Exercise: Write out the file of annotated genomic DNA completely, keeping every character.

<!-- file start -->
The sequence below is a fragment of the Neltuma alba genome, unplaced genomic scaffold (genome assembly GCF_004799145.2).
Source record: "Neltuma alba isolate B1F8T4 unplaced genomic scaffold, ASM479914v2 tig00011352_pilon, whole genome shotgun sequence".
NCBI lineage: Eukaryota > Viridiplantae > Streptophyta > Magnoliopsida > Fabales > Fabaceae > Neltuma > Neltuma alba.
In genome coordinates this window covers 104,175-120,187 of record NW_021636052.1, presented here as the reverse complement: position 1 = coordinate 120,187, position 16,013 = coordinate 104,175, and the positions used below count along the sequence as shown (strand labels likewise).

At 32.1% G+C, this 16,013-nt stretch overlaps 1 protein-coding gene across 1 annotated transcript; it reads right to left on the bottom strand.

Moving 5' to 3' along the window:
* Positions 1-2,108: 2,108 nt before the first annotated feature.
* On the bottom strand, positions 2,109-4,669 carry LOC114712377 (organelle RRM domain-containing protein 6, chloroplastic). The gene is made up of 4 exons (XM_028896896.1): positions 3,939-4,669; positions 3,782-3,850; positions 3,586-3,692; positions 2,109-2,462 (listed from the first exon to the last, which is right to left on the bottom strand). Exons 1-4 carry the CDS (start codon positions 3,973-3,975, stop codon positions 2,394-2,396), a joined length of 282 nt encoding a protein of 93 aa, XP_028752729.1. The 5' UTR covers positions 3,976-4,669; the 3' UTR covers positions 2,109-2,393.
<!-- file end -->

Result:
The sequence below is a fragment of the Neltuma alba genome, unplaced genomic scaffold (genome assembly GCF_004799145.2).
Source record: "Neltuma alba isolate B1F8T4 unplaced genomic scaffold, ASM479914v2 tig00011352_pilon, whole genome shotgun sequence".
NCBI lineage: Eukaryota > Viridiplantae > Streptophyta > Magnoliopsida > Fabales > Fabaceae > Neltuma > Neltuma alba.
In genome coordinates this window covers 104,175-120,187 of record NW_021636052.1, presented here as the reverse complement: position 1 = coordinate 120,187, position 16,013 = coordinate 104,175, and the positions used below count along the sequence as shown (strand labels likewise).

At 32.1% G+C, this 16,013-nt stretch overlaps 1 protein-coding gene across 1 annotated transcript; it reads right to left on the bottom strand.

Moving 5' to 3' along the window:
* Positions 1-2,108: 2,108 nt before the first annotated feature.
* On the bottom strand, positions 2,109-4,669 carry LOC114712377 (organelle RRM domain-containing protein 6, chloroplastic). The gene is made up of 4 exons (XM_028896896.1): positions 3,939-4,669; positions 3,782-3,850; positions 3,586-3,692; positions 2,109-2,462 (listed from the first exon to the last, which is right to left on the bottom strand). Exons 1-4 carry the CDS (start codon positions 3,973-3,975, stop codon positions 2,394-2,396), a joined length of 282 nt encoding a protein of 93 aa, XP_028752729.1. The 5' UTR covers positions 3,976-4,669; the 3' UTR covers positions 2,109-2,393.